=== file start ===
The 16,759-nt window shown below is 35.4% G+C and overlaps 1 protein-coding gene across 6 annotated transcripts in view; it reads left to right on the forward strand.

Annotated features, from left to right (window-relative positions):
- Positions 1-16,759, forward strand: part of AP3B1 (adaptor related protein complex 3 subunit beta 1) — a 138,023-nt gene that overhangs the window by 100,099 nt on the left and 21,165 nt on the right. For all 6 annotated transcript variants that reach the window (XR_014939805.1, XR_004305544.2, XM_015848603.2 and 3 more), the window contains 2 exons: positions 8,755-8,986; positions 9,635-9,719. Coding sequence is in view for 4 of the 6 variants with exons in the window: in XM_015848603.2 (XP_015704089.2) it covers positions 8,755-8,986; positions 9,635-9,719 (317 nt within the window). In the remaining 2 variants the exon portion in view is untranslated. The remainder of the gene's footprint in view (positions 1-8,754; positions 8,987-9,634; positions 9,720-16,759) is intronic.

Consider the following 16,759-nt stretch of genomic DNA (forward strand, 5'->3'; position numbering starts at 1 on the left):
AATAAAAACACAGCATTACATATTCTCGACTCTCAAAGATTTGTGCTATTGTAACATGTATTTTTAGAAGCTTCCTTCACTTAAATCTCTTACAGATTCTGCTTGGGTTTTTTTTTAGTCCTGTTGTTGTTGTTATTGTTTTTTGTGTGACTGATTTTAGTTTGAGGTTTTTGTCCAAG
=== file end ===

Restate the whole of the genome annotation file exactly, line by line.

The 16,759-nt window shown below is 35.4% G+C and overlaps 1 protein-coding gene across 6 annotated transcripts in view; it reads left to right on the forward strand.

Annotated features, from left to right (window-relative positions):
- Positions 1-16,759, forward strand: part of AP3B1 (adaptor related protein complex 3 subunit beta 1) — a 138,023-nt gene that overhangs the window by 100,099 nt on the left and 21,165 nt on the right. For all 6 annotated transcript variants that reach the window (XR_014939805.1, XR_004305544.2, XM_015848603.2 and 3 more), the window contains 2 exons: positions 8,755-8,986; positions 9,635-9,719. Coding sequence is in view for 4 of the 6 variants with exons in the window: in XM_015848603.2 (XP_015704089.2) it covers positions 8,755-8,986; positions 9,635-9,719 (317 nt within the window). In the remaining 2 variants the exon portion in view is untranslated. The remainder of the gene's footprint in view (positions 1-8,754; positions 8,987-9,634; positions 9,720-16,759) is intronic.

Consider the following 16,759-nt stretch of genomic DNA (forward strand, 5'->3'; position numbering starts at 1 on the left):
AATAAAAACACAGCATTACATATTCTCGACTCTCAAAGATTTGTGCTATTGTAACATGTATTTTTAGAAGCTTCCTTCACTTAAATCTCTTACAGATTCTGCTTGGGTTTTTTTTTAGTCCTGTTGTTGTTGTTATTGTTTTTTGTGTGACTGATTTTAGTTTGAGGTTTTTGTCCAAG